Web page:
The David Bowie Labyrinth Mystery We Still Can’t Figure Out

By Zack Zagranis | Published

labyrinth goblins

The movie Labyrinth is a whimsical fantasy film that marks the only collaboration between George Lucas and Jim Henson before the latter passed away. It’s also really freakin’ weird. Talking worms, dogs riding dogs—the movie is a fever dream full of puppets and tight white pants. The oddest part of Labyrinth, though, might be the goblins or, rather, where they come from.

The Goblin King

In Labyrinth, David Bowie plays Jareth the Goblin King. Right off the bat, the name is a bit misleading because Jareth isn’t a goblin at all. Rather, he’s a human who appears to rule over an army of assorted goblins.

Jareth rules over tall goblins, short goblins, and goblins with different accents and physical features. It would be fair to say that Labyrinth‘s goblins come in all shapes and sizes, much like humans. Remember that because we’ll be coming back to it.

Is This How Goblin Recruitment Works?

labyrinth goblins

In the seminal ’80s fantasy classic, Jareth kidnaps Sarah’s (Jennifer Connelly) baby brother Toby and then gives her 13 hours to get through a complicated labyrinth for a chance to save him.

If she fails to reach The Goblin King’s castle at the center of the labyrinth in time, Jareth will turn Toby into a goblin, forced to live in the labyrinth forever and serve him. If she does make it, he won’t.

Sounds like a standard fantasy plot, right? The brave knight (Sarah) must make it to the castle and save the princess (Toby) from the evil wizard (Jareth). The question is, does Jareth have to go through this rigamarole every time he needs a new goblin?

The Goblin King Is Not Very Efficient

The movie never suggests that goblins mate and procreate like other creatures. That leaves the viewer to draw their own conclusions about goblin production. Since abducting a child and turning it into a goblin is the only method discussed in Labyrinth, why wouldn’t we assume that’s where all of the movie’s goblins come from?

If that’s the case, and there’s nothing to indicate otherwise, it’s a very inefficient way to grow an army. Every time Jareth wants a new goblin, he has to leave his castle, travel to the real world, kidnap a baby, reveal himself to the baby’s guardian, and then give them 13 hours to stop him, along with a brief explanation on how to do so. It sounds tiring.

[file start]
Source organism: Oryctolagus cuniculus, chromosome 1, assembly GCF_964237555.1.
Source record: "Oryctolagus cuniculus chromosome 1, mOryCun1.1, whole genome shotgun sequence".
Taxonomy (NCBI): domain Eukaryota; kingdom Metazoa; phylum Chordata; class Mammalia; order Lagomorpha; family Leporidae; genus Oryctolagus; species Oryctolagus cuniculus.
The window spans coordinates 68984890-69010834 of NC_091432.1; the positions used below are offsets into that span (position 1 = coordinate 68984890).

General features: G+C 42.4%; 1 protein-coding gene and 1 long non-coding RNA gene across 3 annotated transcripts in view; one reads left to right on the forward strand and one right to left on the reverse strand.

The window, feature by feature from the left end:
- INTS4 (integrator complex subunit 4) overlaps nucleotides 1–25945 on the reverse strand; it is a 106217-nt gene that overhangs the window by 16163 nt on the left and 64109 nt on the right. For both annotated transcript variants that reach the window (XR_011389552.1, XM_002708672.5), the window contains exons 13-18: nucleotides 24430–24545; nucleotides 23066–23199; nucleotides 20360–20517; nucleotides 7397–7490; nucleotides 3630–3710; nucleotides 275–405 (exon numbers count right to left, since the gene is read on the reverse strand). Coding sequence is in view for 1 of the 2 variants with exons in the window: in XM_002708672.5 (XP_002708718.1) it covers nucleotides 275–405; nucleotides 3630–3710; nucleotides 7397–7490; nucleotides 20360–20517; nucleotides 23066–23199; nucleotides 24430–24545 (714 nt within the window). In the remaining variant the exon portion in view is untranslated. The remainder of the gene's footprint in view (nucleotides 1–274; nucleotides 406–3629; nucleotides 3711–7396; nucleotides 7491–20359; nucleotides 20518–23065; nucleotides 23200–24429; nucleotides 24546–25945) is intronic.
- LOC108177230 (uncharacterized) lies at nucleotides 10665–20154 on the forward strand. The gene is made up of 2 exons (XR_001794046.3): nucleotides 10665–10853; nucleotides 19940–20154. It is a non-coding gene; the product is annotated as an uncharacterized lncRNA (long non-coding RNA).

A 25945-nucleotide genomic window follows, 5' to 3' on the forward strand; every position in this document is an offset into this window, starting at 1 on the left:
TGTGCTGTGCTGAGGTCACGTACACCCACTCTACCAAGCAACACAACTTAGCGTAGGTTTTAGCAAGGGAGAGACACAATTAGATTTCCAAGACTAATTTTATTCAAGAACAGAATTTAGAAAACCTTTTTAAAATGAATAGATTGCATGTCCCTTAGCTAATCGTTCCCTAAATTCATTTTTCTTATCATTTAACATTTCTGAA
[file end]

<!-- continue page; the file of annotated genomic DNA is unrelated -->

Jareth And Sarah

Ok, but maybe Labyrinth was an exception, and Jareth doesn’t usually get his goblins that way. Maybe they’re still all abducted kids, but Jareth usually just swoops in, nabs a baby, and then transforms them lickety-split. Considering how much he flirts with Sarah, Jareth could have given her a sporting chance to stop him just because he enjoyed playing with her.

But if that were the case, why does he try and stop her from succeeding every chance he gets? Why give someone a chance to save their sibling and then try and sabotage them at every opportunity? If he wanted Sarah to fail why not just leave her where she is instead of even leading her to the Labyrinth in the first place?

Weeks Just For One Goblin

labyrinth goblins

Maybe he doesn’t have a choice? Maybe he’s cursed to give each child’s guardian a chance to save them. Lots of fantasy worlds have weird rules to their magic, maybe the world of Labyrinth is no different.

If that’s the case then we return to our initial statement. It’s a horribly inefficient way to run an army. Just imagine a big battle like the one at the end of Labyrinth, where Jareth loses a number of goblins all at once. To replenish his ranks, Jareth has to go out and kidnap each baby, one at a time, give each guardian 13 hours to stop him, and so on and so forth.

It would take a week just to recruit a handful of new soldiers—and that’s only if Jareth is successful each time. What if most of the guardians are as resourceful as Sarah? It could take The Goblin King weeks to produce one lousy goblin.

Jareth Could Use Some Constructive Criticism

But wait, it gets worse. At the beginning of Labyrinth, when the goblins are waiting patiently to snatch Toby, they mention how they have to wait until Sarah actually asks for her brother to be taken. So now it’s not even as simple as just kidnaping any random baby. Jareth and his crew have to wait around for people to actually request someone take their child.

Look, all we’re saying is that we know Jareth calls himself The Goblin King, but maybe he should really consider opening up his ranks to other creatures. Otherwise, all it would take is one losing battle to keep him occupied with tedious legwork for weeks, possibly years. How is it that no one else has ever brought up how ridiculous Labyrinth’s goblin-creating method is?

Oh, that’s right. Bowie’s tight white pants. Don’t worry–they used to distract us, too.